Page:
There’s a couple of issues going on here. There’s the mental block that prevents me from becoming engaged in reading. Then there’s the need to hold on to these old books from my adolescence and early adulthood.

In my terribly unsuccessful attempts to meet someone via a dating website, my favorite profiles are typically of the women who like to read and read interesting stuff. They list their reading interests, presumably because they’d like a partner who either shares these interests or at least can appreciate them. Here is a glaring example of a way I could improve myself if I, presumably, wanted to, to make myself more appealing, and I just don’t do it. (There are about a dozen areas that cause me equal frustration, all with varying degrees of difficulty; getting into reading SEEMS like a fairly easy endeavor).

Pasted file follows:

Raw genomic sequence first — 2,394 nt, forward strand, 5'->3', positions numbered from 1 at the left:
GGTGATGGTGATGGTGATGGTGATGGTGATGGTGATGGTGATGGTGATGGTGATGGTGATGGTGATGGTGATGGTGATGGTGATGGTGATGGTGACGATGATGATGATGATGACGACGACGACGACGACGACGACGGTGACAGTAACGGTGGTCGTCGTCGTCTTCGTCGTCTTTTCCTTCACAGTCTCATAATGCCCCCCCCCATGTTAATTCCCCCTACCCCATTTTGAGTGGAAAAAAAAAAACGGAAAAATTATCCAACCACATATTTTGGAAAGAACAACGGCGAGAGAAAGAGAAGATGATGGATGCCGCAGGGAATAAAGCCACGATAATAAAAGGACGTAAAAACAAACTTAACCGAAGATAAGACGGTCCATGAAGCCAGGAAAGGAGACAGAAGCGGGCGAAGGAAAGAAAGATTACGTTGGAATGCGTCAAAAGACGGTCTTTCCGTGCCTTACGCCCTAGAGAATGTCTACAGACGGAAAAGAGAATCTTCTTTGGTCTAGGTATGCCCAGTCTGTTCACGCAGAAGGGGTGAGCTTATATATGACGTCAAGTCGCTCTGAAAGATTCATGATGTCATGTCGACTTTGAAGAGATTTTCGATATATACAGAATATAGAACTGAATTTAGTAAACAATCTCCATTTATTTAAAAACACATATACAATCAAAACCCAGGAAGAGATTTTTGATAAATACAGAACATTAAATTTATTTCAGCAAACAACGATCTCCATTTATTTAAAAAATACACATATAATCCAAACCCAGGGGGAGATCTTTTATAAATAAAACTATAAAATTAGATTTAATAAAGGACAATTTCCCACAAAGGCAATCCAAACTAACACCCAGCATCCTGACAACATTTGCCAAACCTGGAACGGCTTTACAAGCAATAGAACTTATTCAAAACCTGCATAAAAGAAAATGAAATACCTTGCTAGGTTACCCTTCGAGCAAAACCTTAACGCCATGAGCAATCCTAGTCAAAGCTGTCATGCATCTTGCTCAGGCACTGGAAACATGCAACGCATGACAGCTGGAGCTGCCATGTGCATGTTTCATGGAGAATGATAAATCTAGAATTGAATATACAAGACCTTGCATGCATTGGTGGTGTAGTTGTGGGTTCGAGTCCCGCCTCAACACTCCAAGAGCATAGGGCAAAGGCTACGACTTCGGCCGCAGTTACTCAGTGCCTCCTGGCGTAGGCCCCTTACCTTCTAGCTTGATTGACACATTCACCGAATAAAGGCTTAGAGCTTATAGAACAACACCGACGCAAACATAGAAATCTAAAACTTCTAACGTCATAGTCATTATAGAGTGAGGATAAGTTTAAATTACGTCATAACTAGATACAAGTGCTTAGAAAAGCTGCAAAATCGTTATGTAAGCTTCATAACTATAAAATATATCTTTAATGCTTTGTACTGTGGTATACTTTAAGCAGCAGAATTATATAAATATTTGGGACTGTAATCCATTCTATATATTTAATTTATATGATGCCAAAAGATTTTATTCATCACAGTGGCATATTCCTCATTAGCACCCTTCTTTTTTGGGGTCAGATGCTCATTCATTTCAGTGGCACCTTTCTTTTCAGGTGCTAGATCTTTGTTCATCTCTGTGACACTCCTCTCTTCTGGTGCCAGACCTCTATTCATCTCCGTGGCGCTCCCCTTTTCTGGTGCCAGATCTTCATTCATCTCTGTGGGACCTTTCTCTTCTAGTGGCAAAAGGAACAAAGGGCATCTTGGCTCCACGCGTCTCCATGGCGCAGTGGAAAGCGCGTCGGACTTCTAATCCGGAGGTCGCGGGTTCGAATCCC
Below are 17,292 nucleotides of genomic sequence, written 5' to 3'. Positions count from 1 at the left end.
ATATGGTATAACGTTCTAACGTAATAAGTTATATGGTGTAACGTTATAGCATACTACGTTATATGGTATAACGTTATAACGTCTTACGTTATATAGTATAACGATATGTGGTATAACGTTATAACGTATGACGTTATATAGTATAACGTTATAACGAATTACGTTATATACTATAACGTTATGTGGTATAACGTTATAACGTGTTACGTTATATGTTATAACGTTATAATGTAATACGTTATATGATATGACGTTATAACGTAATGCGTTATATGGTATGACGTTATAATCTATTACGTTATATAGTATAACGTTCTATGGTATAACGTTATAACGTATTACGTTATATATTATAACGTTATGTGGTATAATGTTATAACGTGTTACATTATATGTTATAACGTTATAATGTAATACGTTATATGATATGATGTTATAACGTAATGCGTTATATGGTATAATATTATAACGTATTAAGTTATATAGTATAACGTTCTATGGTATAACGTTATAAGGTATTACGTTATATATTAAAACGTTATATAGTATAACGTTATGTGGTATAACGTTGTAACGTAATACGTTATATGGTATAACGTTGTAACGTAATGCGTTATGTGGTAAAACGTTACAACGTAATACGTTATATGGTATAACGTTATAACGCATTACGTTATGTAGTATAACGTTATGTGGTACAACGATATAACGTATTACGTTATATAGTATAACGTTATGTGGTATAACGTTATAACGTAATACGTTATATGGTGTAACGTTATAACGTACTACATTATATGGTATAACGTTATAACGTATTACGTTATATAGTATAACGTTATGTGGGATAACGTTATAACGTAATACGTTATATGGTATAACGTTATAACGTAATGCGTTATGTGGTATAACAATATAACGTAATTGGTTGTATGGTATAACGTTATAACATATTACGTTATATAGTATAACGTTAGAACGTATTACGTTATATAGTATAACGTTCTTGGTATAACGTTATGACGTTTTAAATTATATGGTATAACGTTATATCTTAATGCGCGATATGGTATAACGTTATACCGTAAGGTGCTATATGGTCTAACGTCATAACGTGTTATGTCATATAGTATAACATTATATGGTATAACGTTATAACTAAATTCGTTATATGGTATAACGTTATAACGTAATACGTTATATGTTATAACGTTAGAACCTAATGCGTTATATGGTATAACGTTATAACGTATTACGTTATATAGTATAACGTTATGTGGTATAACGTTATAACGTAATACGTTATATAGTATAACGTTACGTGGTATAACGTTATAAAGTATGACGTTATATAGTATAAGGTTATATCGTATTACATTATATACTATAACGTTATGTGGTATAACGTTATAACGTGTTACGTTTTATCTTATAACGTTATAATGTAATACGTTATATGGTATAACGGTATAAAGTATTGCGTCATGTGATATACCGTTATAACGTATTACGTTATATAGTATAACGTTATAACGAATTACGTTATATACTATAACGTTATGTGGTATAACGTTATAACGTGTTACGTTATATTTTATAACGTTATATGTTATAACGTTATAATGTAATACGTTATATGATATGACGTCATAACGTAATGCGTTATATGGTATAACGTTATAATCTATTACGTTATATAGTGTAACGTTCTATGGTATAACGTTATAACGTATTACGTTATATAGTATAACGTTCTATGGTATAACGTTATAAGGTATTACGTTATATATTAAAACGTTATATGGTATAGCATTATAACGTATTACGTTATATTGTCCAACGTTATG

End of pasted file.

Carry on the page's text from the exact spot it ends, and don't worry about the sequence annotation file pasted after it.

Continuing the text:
Why can I not be content to be home and spend an evening reading? Why must I obsessively click through a dozen Chrome tabs in search of some elusive epiphany? Furthermore, why must I do this well past midnight, when I know that my health demands that I get plenty of sleep? Heading to bed at 10 with a book and organically falling asleep seems like a good plan. I don’t follow that plan, though. Eventually, in my mental pacing, I pop an Ambien so I ensure that I will get to sleep before 12:30 or 1. This usually ensures I will sleep soundly for 6½ or 7 hours, but it also ensures I will have a horrible time waking up the next morning. I will start the day in a panic, trying to go through the routine of getting out of the house and on to work is as little time as possible.